We spend a good amount of time preparing for the arrival of a new baby.
We read about early bonding, babywearing and even cosleeping to help us connect with our new baby.
As our little ones enter toddlerhood, they run off, but they also run back for reassuring hugs.
It feels as if our presence is enough to connect with them.
Once they enter preschool and the schooling years, when sports and activities pop up, we might find ourselves not quite as close as we had planned.
Sure, we love and chat, but that close connection sometimes feels distant when compared to the early years.
Like all relationships, the parent-child one needs intentional acts of connection. Sometimes big gestures, but often connection is found in simple, everyday interactions.
Here are 7 ways to connect with your kids:
#1: Share A Morning Moment
The morning rush can be a bit crazy in many homes. Getting to work and school, and trying to coordinate afternoon schedules can be quite chaotic.
If you have the time, it’s certainly wonderful to sit and have a full breakfast, chat and connect.
For those with busy mornings, you can still connect. Even sitting briefly as they pour their cereal or setting your alarm a few minutes earlier so you can wake them with morning cuddles can mean starting the day off more connected.
Letting your kids know they’re important to you from the moment they wake up can help them feel secure as they go through their day.
#2: Leave Notes For One Another
Nothing beats face to face connection. However, for the times you aren’t together, a simple note can remind your children they’re on your mind.
Tucking a note into their lunchbox or gym bag is a small way to add a little more connection.
Some families get interactive and leave notes on marker boards so they can write back and forth.
There’s always text messaging if your children are older, but there’s still something special about hand written notes!
#3: Create Together
Building a Lego house, painting, or decorating a cake can mean working together, creating and finding time to have more conversation.
There’s something about creating together that builds a feeling of team work and connection.
#4: Take A Walk Together
One thing much of our population can do is get a bit more active. Many of us spend hours at desks just like our kids do at school.
Taking time to go on an evening walk together is a great way to get more active while also connecting with your child.
If your child is younger, use the time to play I Spy or have a nature scavenger hunt. Kids learn through play, and they build connections when people enter their world of play.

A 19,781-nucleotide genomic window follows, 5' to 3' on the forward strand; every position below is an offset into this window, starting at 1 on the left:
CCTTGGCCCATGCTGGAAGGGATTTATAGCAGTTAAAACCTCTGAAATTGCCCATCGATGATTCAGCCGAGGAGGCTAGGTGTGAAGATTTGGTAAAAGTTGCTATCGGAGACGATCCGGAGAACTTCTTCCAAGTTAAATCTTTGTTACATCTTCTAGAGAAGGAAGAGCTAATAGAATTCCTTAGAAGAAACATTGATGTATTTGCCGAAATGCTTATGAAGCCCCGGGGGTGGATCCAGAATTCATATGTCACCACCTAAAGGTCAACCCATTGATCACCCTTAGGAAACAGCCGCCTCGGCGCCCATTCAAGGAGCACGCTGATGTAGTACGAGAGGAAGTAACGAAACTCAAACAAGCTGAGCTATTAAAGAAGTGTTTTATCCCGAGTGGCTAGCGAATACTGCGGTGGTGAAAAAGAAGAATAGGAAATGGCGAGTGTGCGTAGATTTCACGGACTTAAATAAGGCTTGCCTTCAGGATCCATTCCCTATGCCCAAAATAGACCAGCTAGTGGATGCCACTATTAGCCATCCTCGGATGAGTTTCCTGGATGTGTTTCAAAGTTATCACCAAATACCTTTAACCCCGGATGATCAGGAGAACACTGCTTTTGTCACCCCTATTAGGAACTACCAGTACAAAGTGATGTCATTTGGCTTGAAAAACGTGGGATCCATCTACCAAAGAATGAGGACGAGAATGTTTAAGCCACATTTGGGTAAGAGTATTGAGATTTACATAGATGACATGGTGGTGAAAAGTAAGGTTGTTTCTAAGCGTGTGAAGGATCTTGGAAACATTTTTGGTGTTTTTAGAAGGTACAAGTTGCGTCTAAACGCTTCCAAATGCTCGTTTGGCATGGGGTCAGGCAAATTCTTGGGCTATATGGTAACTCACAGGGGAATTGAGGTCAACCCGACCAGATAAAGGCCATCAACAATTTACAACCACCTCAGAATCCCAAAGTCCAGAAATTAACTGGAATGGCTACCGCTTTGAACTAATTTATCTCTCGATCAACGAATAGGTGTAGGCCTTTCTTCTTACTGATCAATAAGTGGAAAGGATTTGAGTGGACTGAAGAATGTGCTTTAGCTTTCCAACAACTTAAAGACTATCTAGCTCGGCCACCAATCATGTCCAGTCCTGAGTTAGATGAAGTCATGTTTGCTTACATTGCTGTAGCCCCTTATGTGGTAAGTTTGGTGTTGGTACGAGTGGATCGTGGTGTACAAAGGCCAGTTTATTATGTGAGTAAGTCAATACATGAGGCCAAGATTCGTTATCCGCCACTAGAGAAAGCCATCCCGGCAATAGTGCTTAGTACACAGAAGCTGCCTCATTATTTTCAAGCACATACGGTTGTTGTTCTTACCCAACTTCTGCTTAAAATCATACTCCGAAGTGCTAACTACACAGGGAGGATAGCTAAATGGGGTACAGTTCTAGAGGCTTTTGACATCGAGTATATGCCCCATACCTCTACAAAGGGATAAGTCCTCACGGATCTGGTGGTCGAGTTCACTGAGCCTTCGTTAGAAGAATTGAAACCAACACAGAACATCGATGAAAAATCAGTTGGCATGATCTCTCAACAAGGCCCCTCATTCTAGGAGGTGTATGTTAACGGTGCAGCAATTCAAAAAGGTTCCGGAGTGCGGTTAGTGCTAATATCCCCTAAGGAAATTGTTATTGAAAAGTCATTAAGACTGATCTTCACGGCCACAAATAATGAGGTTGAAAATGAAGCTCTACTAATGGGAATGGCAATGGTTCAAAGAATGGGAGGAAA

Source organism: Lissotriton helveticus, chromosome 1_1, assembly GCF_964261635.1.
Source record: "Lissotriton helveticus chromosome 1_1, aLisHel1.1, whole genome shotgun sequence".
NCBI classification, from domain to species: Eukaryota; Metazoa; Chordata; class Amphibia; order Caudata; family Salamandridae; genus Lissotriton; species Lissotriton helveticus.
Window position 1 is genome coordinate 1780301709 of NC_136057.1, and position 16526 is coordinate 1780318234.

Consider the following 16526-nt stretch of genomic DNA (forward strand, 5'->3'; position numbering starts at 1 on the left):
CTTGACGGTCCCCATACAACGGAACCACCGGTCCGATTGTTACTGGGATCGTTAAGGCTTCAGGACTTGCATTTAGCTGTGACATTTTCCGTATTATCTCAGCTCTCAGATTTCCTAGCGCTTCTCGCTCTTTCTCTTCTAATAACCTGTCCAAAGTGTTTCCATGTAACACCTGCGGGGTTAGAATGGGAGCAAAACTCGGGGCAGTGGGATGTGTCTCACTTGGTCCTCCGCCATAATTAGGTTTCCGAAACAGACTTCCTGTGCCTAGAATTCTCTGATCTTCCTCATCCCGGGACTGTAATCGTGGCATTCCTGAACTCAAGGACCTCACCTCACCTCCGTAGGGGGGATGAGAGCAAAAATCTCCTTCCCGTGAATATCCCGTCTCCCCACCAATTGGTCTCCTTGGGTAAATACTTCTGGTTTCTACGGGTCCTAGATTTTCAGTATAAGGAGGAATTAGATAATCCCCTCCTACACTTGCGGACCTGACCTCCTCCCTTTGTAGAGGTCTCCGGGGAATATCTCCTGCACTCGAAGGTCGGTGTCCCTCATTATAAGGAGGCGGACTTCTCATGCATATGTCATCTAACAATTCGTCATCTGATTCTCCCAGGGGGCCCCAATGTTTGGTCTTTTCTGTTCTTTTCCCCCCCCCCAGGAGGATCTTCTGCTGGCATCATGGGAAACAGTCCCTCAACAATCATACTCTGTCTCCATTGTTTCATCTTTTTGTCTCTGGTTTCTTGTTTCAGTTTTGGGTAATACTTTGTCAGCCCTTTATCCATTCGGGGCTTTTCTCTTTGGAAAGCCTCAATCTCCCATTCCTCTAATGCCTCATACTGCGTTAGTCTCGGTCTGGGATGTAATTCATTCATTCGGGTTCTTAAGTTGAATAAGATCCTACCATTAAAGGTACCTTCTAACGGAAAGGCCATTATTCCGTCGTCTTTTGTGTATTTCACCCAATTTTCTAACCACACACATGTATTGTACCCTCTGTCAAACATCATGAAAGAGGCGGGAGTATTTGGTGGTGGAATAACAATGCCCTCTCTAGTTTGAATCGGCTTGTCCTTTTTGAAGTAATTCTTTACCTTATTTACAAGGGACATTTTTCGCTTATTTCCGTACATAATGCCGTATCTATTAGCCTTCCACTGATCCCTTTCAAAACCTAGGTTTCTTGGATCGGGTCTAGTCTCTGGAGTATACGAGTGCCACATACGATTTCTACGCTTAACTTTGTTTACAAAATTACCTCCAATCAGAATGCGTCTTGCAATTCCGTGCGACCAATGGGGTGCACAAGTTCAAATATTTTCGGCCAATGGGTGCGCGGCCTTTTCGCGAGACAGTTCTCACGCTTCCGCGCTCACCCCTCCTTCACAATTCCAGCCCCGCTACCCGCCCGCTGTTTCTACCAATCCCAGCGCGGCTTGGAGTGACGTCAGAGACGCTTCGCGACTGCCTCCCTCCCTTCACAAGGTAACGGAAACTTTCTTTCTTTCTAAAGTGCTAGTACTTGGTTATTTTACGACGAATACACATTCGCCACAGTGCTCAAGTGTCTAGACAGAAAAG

For older children, simply taking the time to be together can foster connection. You won’t always have deep meaningful conversations.
It may not always seem like a big deal, but quality time can’t happen without quantity, because with children, you never know when quality time will strike.
#5: Have A Family Game Night Or Sport Day
Playing games together is a great way to have fun with your children while also building a connection. Team style games and sports help you to work together.
It’s also easier for your children to be open when they have fun with you. Sure, it’s wonderful to take them to the park and watch them play, they’ll have a lot of fun. But there’s a deeper level of connection when you get on the field and kick a ball with them or when you dance around during charades.
Of course, you might learn a few games to avoid if any bring out too much competition and hurt feelings. Family game nights can be challenging for some, but find activities that you can all really have fun with!
#6: Do Everyday Chores And Errands Together
If you’re working, or you have more than one child, and your calendar always seems full, carving out a parent-child date night may not happen as often as you’d like. It’s certainly a great way to connect, but when it comes to kids, having enough time can be a challenge.
If you’re running to the store, make it fun and pick a treat. Don’t make it so a child expects a treat each time, but turning an everyday errand into a special trip can do a lot for some extra connection.
Having a child help you fold laundry or prep a meal can be a great time to start conversations. Often you just need to be a willing ear for a child to tell you what their latest interests are.
#7: Physical Touch – It’s Important
When our children are babies, physical touch is almost a constant. It’s as much of a need for them as oxygen. As they get older, their need for physical closeness isn’t quite so high.
However, that need isn’t nonexistent. As they get older, they may seek it out less from you. They may not jump into your lap often or grab your hand. But they may still need plenty of physical touch.
Certainly every individual is unique, and the desire for touch varies. But you can make it a point to ask if they’d like a hug, if they want to sit on your lap or if you can give them a back scratch.
And if bedtime is crazy, as it can be for many households with young children, sometimes a back rub can be just what child and parent need to settle and connect. Sometimes a rowdy child just needs a bit of connection.
We pour so much into our new babies that it feels as if that connection should last a lifetime. And while the connection we make in early infancy is vital and permanent in some ways, we need to continue to foster attachment to keep a healthy connection with our children. Being intentional about connecting with our children can help us continue to reap the benefits of our early attachments.